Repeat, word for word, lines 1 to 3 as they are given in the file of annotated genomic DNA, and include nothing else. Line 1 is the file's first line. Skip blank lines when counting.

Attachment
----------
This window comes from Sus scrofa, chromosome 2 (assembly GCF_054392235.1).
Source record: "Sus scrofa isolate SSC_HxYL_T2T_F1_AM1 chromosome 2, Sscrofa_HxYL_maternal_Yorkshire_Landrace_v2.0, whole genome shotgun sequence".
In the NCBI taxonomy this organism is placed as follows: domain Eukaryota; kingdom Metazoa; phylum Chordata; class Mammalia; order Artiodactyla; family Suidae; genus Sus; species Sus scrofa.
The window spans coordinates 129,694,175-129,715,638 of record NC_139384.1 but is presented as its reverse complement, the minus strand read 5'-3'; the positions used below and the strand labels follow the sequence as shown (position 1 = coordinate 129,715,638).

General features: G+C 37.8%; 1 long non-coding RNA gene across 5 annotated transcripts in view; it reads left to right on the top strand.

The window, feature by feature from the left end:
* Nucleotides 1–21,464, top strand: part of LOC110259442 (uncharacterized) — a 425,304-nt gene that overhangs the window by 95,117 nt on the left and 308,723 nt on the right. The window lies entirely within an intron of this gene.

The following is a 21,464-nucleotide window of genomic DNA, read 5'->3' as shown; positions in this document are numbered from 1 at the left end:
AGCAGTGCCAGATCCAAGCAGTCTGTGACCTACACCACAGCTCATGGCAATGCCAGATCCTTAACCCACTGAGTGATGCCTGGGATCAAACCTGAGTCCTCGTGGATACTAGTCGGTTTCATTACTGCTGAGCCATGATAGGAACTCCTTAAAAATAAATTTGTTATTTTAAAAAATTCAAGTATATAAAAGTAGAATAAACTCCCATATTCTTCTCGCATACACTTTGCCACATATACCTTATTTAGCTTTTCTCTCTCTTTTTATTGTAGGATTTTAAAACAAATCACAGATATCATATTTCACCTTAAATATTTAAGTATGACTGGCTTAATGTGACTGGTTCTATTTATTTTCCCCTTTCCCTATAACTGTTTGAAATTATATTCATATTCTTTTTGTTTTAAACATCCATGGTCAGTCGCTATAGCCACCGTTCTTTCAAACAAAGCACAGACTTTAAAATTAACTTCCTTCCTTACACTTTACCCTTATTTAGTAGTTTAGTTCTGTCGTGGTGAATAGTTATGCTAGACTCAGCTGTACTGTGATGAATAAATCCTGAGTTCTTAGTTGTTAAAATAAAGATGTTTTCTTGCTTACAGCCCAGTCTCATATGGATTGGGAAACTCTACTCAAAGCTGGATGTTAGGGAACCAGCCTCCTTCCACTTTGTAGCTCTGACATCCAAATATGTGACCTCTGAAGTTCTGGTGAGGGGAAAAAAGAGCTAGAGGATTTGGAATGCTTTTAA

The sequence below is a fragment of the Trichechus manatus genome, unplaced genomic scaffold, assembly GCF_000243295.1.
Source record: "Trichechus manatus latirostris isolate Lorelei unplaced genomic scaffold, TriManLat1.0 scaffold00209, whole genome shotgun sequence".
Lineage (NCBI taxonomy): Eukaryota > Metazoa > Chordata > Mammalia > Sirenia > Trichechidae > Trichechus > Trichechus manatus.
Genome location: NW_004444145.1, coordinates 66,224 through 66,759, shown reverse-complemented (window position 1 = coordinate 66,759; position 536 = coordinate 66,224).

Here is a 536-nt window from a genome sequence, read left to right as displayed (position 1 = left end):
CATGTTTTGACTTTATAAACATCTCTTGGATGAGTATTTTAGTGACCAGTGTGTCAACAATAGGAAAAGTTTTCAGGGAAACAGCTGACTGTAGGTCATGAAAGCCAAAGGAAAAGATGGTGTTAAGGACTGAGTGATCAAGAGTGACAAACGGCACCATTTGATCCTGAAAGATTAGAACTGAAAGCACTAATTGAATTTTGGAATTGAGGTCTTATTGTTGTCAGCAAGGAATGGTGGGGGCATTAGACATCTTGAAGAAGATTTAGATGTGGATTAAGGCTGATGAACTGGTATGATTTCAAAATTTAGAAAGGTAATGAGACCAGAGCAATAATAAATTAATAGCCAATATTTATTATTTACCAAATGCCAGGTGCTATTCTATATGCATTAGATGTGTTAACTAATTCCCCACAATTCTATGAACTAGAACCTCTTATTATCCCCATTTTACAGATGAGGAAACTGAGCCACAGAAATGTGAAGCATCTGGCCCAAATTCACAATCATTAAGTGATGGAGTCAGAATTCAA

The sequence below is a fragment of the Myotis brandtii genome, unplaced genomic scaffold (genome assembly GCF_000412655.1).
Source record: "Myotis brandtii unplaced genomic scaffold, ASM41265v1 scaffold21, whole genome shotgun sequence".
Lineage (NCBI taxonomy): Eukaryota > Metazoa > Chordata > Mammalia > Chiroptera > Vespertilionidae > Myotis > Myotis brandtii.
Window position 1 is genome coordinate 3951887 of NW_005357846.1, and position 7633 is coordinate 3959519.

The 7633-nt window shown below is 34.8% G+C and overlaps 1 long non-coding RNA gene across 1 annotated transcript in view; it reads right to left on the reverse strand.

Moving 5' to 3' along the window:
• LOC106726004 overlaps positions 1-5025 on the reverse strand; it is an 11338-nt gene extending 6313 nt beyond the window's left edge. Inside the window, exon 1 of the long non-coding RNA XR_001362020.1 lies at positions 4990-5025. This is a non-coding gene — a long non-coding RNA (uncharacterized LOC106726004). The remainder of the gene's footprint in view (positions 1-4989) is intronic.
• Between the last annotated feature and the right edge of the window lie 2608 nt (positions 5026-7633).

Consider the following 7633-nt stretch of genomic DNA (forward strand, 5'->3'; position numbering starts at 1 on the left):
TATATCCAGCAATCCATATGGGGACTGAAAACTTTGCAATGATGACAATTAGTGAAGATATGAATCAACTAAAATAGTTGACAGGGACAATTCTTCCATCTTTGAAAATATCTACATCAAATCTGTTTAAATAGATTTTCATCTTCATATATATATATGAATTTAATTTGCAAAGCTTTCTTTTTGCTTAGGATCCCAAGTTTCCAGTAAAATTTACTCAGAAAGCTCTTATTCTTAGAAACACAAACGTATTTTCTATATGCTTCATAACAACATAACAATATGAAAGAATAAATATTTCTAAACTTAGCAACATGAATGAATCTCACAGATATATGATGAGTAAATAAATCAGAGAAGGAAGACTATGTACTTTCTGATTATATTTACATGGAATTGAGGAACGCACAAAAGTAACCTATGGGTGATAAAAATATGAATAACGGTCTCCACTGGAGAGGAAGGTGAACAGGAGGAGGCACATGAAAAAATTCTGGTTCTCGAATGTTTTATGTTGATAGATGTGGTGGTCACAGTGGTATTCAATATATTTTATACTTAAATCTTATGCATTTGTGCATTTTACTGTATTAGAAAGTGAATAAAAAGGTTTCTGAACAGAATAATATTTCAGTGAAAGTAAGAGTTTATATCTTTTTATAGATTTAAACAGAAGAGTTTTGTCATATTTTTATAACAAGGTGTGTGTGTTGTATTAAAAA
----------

This window comes from Sus scrofa, chromosome 2 (assembly GCF_054392235.1).
Source record: "Sus scrofa isolate SSC_HxYL_T2T_F1_AM1 chromosome 2, Sscrofa_HxYL_maternal_Yorkshire_Landrace_v2.0, whole genome shotgun sequence".
In the NCBI taxonomy this organism is placed as follows: domain Eukaryota; kingdom Metazoa; phylum Chordata; class Mammalia; order Artiodactyla; family Suidae; genus Sus; species Sus scrofa.